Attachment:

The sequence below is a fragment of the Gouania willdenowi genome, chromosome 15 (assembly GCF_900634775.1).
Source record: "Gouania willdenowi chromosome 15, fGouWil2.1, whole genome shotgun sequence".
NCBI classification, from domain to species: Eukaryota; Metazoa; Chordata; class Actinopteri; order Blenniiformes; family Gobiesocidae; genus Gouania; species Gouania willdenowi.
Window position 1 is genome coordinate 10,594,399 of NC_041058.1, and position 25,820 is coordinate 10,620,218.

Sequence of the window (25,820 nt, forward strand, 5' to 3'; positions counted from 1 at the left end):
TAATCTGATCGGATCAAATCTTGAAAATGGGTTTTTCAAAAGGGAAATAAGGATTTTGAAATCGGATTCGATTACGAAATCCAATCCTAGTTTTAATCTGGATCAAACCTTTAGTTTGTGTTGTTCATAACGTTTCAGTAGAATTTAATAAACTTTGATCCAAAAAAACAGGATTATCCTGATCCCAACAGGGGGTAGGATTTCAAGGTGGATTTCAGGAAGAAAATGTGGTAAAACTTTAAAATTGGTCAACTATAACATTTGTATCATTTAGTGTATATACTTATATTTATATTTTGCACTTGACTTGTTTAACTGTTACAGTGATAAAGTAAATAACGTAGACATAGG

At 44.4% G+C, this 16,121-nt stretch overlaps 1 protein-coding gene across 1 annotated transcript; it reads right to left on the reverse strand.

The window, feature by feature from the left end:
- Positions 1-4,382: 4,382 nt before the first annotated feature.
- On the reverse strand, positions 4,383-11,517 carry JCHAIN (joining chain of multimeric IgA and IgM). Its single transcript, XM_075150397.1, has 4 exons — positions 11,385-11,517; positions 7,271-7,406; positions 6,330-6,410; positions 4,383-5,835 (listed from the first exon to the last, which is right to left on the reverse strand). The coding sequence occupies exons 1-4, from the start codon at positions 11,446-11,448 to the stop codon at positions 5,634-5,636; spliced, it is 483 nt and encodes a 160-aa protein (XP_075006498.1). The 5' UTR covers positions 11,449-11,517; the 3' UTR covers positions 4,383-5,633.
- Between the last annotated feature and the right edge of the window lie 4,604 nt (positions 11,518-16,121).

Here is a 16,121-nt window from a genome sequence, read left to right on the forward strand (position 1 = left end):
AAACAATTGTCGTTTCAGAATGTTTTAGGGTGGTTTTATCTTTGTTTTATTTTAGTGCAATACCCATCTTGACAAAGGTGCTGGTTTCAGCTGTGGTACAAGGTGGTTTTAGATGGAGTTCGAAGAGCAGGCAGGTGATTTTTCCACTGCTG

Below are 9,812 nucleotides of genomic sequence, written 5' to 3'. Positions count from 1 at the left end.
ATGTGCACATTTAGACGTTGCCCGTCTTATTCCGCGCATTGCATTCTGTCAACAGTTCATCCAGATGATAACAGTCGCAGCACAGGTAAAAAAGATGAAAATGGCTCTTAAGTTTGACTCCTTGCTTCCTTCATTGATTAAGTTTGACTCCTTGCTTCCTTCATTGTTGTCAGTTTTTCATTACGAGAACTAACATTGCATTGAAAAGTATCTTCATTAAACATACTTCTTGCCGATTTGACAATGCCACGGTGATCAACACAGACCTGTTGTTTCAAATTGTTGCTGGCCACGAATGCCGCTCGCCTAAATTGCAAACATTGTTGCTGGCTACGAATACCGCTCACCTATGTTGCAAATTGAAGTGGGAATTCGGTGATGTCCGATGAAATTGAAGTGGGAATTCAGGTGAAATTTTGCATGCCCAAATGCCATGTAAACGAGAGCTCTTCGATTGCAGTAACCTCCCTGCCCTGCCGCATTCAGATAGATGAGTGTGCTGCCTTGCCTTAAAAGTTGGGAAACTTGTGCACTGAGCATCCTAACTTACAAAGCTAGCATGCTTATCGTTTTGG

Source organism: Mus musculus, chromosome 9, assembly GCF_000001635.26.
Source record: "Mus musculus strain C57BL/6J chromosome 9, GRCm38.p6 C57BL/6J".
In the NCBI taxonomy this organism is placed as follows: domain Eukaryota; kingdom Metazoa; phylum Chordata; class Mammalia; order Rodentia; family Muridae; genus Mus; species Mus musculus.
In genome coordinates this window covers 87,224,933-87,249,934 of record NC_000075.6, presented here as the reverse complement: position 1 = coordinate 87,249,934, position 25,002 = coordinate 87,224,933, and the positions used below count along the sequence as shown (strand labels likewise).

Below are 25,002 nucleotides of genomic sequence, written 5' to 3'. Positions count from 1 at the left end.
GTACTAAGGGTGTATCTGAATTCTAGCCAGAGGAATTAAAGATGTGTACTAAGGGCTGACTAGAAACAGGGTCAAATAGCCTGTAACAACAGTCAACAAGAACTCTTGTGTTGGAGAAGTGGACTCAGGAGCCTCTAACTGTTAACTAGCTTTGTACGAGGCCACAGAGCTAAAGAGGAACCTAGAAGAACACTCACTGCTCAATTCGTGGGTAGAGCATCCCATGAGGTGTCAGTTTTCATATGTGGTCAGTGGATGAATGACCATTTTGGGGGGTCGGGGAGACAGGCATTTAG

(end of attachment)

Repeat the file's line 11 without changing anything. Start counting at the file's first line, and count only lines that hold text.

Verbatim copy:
- Between the last annotated feature and the right edge of the window lie 4,604 nt (positions 11,518-16,121).